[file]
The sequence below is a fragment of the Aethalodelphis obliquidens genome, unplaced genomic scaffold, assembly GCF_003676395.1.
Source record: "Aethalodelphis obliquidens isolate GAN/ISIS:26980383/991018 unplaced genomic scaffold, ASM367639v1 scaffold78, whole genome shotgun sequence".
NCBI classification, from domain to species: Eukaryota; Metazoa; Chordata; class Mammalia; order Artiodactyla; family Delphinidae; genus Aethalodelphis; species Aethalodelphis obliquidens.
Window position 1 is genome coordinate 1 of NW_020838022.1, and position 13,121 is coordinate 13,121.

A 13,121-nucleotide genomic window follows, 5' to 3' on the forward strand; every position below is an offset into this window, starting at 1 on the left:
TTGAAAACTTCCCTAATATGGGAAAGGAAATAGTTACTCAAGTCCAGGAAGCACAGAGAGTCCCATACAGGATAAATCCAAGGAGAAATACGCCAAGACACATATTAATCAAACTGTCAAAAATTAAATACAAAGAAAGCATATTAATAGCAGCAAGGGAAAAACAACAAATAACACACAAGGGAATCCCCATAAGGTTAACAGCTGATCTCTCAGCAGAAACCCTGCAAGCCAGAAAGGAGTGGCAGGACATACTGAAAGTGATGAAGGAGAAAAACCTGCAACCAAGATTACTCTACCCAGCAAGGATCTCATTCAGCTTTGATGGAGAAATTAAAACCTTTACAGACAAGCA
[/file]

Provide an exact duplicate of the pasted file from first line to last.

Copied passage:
The sequence below is a fragment of the Aethalodelphis obliquidens genome, unplaced genomic scaffold, assembly GCF_003676395.1.
Source record: "Aethalodelphis obliquidens isolate GAN/ISIS:26980383/991018 unplaced genomic scaffold, ASM367639v1 scaffold78, whole genome shotgun sequence".
NCBI classification, from domain to species: Eukaryota; Metazoa; Chordata; class Mammalia; order Artiodactyla; family Delphinidae; genus Aethalodelphis; species Aethalodelphis obliquidens.
Window position 1 is genome coordinate 1 of NW_020838022.1, and position 13,121 is coordinate 13,121.

A 13,121-nucleotide genomic window follows, 5' to 3' on the forward strand; every position below is an offset into this window, starting at 1 on the left:
TTGAAAACTTCCCTAATATGGGAAAGGAAATAGTTACTCAAGTCCAGGAAGCACAGAGAGTCCCATACAGGATAAATCCAAGGAGAAATACGCCAAGACACATATTAATCAAACTGTCAAAAATTAAATACAAAGAAAGCATATTAATAGCAGCAAGGGAAAAACAACAAATAACACACAAGGGAATCCCCATAAGGTTAACAGCTGATCTCTCAGCAGAAACCCTGCAAGCCAGAAAGGAGTGGCAGGACATACTGAAAGTGATGAAGGAGAAAAACCTGCAACCAAGATTACTCTACCCAGCAAGGATCTCATTCAGCTTTGATGGAGAAATTAAAACCTTTACAGACAAGCA